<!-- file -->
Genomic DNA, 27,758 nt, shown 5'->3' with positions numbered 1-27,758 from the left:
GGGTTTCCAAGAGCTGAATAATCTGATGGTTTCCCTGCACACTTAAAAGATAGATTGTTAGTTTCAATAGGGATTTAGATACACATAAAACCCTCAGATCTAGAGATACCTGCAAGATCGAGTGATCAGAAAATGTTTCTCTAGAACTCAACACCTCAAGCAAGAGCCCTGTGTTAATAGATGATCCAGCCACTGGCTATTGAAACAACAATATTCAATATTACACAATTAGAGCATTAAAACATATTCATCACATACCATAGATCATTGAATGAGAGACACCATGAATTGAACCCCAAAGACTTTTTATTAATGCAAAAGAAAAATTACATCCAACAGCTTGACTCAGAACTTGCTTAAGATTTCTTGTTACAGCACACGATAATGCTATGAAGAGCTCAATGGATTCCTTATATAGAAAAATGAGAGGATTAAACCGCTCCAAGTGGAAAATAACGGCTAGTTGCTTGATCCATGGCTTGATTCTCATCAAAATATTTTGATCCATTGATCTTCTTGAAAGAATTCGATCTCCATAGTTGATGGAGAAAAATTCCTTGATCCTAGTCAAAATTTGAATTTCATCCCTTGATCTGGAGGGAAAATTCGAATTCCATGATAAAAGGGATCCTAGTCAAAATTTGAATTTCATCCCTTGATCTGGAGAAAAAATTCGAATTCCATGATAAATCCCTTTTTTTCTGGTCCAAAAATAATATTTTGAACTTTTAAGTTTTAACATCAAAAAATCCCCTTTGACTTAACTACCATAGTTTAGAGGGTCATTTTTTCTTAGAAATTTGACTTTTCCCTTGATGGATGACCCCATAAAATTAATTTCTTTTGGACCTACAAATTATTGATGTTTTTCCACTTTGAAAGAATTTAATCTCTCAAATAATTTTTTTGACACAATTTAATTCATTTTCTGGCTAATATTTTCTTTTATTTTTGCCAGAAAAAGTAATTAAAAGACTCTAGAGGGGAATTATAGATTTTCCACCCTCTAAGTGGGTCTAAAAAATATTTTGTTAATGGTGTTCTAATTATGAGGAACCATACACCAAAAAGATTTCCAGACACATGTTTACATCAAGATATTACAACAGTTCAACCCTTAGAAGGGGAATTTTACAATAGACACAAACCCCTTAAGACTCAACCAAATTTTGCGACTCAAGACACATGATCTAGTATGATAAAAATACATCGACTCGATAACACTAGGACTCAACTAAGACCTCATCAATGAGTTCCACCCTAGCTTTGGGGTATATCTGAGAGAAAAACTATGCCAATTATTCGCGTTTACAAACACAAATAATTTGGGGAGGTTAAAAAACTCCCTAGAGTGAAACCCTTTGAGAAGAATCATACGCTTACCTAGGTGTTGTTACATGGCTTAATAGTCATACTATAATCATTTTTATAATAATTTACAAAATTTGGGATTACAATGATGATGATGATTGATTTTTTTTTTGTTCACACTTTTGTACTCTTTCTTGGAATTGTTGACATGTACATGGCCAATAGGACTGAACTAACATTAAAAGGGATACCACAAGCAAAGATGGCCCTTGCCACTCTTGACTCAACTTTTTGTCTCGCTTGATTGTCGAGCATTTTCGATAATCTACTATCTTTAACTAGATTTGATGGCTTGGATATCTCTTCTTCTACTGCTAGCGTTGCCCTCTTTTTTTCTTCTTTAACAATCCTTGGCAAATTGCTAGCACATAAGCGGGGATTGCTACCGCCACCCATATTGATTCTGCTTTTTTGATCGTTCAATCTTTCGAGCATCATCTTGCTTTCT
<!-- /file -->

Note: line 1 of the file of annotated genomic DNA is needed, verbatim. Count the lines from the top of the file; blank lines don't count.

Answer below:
Genomic DNA, 27,758 nt, shown 5'->3' with positions numbered 1-27,758 from the left: